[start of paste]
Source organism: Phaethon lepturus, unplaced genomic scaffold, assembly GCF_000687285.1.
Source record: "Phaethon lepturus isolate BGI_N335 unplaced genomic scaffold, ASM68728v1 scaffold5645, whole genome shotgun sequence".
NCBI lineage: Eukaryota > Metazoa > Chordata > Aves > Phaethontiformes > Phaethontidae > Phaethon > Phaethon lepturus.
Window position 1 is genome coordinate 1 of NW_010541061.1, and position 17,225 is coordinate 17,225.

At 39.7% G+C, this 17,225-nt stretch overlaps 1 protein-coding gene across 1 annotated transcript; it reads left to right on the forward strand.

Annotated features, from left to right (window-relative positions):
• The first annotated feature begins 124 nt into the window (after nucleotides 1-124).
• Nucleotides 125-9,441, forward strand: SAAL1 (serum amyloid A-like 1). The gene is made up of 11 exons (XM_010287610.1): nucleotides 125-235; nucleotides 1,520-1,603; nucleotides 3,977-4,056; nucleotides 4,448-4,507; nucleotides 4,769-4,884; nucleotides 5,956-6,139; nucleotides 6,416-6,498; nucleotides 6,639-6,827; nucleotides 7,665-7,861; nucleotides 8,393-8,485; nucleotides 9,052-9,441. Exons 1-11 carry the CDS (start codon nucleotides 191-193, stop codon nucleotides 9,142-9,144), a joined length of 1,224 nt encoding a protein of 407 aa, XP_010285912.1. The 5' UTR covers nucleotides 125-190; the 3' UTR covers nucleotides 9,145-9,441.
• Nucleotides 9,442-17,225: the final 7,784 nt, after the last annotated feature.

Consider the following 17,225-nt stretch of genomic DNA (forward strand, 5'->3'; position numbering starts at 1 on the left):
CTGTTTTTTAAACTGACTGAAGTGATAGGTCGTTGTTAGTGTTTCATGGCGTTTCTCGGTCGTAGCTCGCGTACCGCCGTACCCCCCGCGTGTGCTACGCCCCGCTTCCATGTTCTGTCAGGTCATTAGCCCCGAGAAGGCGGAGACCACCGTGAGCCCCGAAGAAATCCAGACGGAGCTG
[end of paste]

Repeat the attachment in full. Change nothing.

Source organism: Phaethon lepturus, unplaced genomic scaffold, assembly GCF_000687285.1.
Source record: "Phaethon lepturus isolate BGI_N335 unplaced genomic scaffold, ASM68728v1 scaffold5645, whole genome shotgun sequence".
NCBI lineage: Eukaryota > Metazoa > Chordata > Aves > Phaethontiformes > Phaethontidae > Phaethon > Phaethon lepturus.
Window position 1 is genome coordinate 1 of NW_010541061.1, and position 17,225 is coordinate 17,225.

At 39.7% G+C, this 17,225-nt stretch overlaps 1 protein-coding gene across 1 annotated transcript; it reads left to right on the forward strand.

Annotated features, from left to right (window-relative positions):
• The first annotated feature begins 124 nt into the window (after nucleotides 1-124).
• Nucleotides 125-9,441, forward strand: SAAL1 (serum amyloid A-like 1). The gene is made up of 11 exons (XM_010287610.1): nucleotides 125-235; nucleotides 1,520-1,603; nucleotides 3,977-4,056; nucleotides 4,448-4,507; nucleotides 4,769-4,884; nucleotides 5,956-6,139; nucleotides 6,416-6,498; nucleotides 6,639-6,827; nucleotides 7,665-7,861; nucleotides 8,393-8,485; nucleotides 9,052-9,441. Exons 1-11 carry the CDS (start codon nucleotides 191-193, stop codon nucleotides 9,142-9,144), a joined length of 1,224 nt encoding a protein of 407 aa, XP_010285912.1. The 5' UTR covers nucleotides 125-190; the 3' UTR covers nucleotides 9,145-9,441.
• Nucleotides 9,442-17,225: the final 7,784 nt, after the last annotated feature.

Consider the following 17,225-nt stretch of genomic DNA (forward strand, 5'->3'; position numbering starts at 1 on the left):
CTGTTTTTTAAACTGACTGAAGTGATAGGTCGTTGTTAGTGTTTCATGGCGTTTCTCGGTCGTAGCTCGCGTACCGCCGTACCCCCCGCGTGTGCTACGCCCCGCTTCCATGTTCTGTCAGGTCATTAGCCCCGAGAAGGCGGAGACCACCGTGAGCCCCGAAGAAATCCAGACGGAGCTG